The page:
Google chief executive Sundar Pichai has said a censored search app in China could serve over “99% of queries,” in rare public comments about the controversial proposal.
Mr Pichai told a conference in San Francisco the plan was in the “very early” stages and may not progress.
Google’s possible return to China – a market it abandoned over censorship concerns – was first leaked in August.
The proposal has drawn criticism from employees and human rights advocates.
On Monday, Mr Pichai did not commit to the launch, saying that the plan was still in an exploratory stage.
“We wanted to learn what it would look like if Google were in China, so that’s what we built internally,” Mr Pichai said at the Wired conference in San Francisco.
“It’s very early, we don’t know whether we would or could do this in China but we felt like it was important for us to explore. I think it’s important for us given how important the market is and how many users there are,” he said.
Through internal tests, he said Google found it would be able serve “well over 99% of queries”.
The firm, which is owned by Alphabet, quit China eight years ago in protest at the country’s censorship laws and alleged government hacks.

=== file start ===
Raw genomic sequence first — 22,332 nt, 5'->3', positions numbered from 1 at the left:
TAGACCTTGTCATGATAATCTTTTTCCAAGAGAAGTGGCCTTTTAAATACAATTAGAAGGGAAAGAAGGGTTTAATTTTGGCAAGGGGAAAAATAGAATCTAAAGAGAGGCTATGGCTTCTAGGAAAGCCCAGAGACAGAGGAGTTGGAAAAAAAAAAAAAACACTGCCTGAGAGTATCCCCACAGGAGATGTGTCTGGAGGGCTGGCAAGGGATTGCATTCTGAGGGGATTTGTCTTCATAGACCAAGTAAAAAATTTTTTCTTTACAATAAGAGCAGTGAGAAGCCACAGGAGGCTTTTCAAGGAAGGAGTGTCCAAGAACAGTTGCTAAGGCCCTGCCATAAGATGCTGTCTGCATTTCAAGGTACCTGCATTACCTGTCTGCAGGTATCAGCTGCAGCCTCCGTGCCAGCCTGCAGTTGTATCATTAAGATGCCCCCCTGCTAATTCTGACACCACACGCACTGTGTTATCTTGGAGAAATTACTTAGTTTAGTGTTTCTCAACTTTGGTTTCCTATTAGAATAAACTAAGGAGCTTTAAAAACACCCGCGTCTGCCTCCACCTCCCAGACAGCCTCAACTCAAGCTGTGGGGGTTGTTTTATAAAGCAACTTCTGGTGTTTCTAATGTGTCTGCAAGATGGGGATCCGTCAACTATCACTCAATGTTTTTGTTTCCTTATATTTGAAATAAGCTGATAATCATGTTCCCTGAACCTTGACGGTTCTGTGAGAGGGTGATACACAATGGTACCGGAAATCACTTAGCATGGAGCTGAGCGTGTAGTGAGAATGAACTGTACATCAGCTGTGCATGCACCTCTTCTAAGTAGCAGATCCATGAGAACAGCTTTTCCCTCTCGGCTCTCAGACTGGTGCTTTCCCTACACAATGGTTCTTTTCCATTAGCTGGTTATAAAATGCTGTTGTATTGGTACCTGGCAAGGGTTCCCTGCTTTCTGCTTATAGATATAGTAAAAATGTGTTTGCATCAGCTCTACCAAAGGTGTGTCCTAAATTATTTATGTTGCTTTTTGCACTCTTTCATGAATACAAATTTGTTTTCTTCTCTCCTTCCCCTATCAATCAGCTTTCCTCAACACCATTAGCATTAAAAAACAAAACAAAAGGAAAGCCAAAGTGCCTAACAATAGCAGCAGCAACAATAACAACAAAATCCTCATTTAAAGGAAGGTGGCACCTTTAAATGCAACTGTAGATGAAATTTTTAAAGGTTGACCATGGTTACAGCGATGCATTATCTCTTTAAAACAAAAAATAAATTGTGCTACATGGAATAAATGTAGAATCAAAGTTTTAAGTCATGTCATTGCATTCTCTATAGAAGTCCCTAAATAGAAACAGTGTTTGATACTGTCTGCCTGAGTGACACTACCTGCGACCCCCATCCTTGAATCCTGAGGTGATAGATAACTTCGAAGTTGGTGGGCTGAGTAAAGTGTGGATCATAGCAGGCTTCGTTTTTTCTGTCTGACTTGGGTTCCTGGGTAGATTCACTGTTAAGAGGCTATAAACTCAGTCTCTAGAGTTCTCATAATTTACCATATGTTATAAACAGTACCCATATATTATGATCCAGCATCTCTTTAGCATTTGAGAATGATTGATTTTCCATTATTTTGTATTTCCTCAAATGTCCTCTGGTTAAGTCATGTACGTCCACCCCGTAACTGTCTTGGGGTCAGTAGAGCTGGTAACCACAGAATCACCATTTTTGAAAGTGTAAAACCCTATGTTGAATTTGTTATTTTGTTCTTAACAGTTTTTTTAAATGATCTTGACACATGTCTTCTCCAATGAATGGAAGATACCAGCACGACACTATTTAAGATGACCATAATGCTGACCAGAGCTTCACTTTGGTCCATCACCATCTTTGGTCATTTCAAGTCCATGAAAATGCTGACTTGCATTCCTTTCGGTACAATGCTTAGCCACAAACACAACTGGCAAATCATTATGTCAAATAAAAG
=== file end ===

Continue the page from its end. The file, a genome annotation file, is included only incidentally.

However, reports in August claimed it had been secretively working on a new Chinese search service, referred to internally as Dragonfly.
The platform, which still requires Chinese government approval, would reportedly block certain websites and search terms related to human rights and religion.
This has angered some employees who fear they have been unwittingly working on technology that will help China suppress free expression.
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Earlier this month, US Vice-President Mike Pence called for Google to immediately halt work on Dragonfly, saying in a speech that it would “strengthen Communist Party censorship and compromise the privacy of Chinese customers”.